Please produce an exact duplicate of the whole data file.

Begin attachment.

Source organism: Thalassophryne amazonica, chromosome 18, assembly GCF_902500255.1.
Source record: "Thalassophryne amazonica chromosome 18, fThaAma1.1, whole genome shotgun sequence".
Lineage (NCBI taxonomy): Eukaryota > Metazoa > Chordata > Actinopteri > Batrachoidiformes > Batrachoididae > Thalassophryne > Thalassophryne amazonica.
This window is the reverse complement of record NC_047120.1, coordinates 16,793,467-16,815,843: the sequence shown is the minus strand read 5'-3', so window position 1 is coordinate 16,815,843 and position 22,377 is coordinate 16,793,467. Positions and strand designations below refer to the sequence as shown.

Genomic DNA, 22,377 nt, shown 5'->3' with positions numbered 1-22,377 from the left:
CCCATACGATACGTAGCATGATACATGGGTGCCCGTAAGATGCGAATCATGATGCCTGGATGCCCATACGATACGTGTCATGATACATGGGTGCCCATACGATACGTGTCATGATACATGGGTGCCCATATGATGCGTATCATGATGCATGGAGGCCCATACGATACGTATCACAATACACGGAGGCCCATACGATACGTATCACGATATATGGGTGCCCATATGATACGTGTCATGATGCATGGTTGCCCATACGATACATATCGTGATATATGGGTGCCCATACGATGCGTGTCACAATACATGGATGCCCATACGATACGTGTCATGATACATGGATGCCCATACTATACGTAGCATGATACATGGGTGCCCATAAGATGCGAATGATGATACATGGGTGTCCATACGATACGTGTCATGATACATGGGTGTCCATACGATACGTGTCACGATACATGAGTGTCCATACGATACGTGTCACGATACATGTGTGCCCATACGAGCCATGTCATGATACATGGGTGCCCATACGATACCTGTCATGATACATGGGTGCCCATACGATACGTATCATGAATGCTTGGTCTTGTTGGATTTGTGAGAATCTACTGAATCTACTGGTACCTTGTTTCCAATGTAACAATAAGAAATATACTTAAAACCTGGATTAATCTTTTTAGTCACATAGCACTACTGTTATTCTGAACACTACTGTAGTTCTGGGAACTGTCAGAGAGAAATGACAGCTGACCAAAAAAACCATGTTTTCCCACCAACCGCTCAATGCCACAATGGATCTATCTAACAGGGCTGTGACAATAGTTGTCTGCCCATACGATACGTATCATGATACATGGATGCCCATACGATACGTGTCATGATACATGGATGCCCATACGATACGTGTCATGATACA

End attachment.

Source organism: Thalassophryne amazonica, chromosome 18, assembly GCF_902500255.1.
Source record: "Thalassophryne amazonica chromosome 18, fThaAma1.1, whole genome shotgun sequence".
Lineage (NCBI taxonomy): Eukaryota > Metazoa > Chordata > Actinopteri > Batrachoidiformes > Batrachoididae > Thalassophryne > Thalassophryne amazonica.
This window is the reverse complement of record NC_047120.1, coordinates 16,793,467-16,815,843: the sequence shown is the minus strand read 5'-3', so window position 1 is coordinate 16,815,843 and position 22,377 is coordinate 16,793,467. Positions and strand designations below refer to the sequence as shown.

Genomic DNA, 22,377 nt, shown 5'->3' with positions numbered 1-22,377 from the left:
CCCATACGATACGTAGCATGATACATGGGTGCCCGTAAGATGCGAATCATGATGCCTGGATGCCCATACGATACGTGTCATGATACATGGGTGCCCATACGATACGTGTCATGATACATGGGTGCCCATATGATGCGTATCATGATGCATGGAGGCCCATACGATACGTATCACAATACACGGAGGCCCATACGATACGTATCACGATATATGGGTGCCCATATGATACGTGTCATGATGCATGGTTGCCCATACGATACATATCGTGATATATGGGTGCCCATACGATGCGTGTCACAATACATGGATGCCCATACGATACGTGTCATGATACATGGATGCCCATACTATACGTAGCATGATACATGGGTGCCCATAAGATGCGAATGATGATACATGGGTGTCCATACGATACGTGTCATGATACATGGGTGTCCATACGATACGTGTCACGATACATGAGTGTCCATACGATACGTGTCACGATACATGTGTGCCCATACGAGCCATGTCATGATACATGGGTGCCCATACGATACCTGTCATGATACATGGGTGCCCATACGATACGTATCATGAATGCTTGGTCTTGTTGGATTTGTGAGAATCTACTGAATCTACTGGTACCTTGTTTCCAATGTAACAATAAGAAATATACTTAAAACCTGGATTAATCTTTTTAGTCACATAGCACTACTGTTATTCTGAACACTACTGTAGTTCTGGGAACTGTCAGAGAGAAATGACAGCTGACCAAAAAAACCATGTTTTCCCACCAACCGCTCAATGCCACAATGGATCTATCTAACAGGGCTGTGACAATAGTTGTCTGCCCATACGATACGTATCATGATACATGGATGCCCATACGATACGTGTCATGATACATGGATGCCCATACGATACGTGTCATGATACA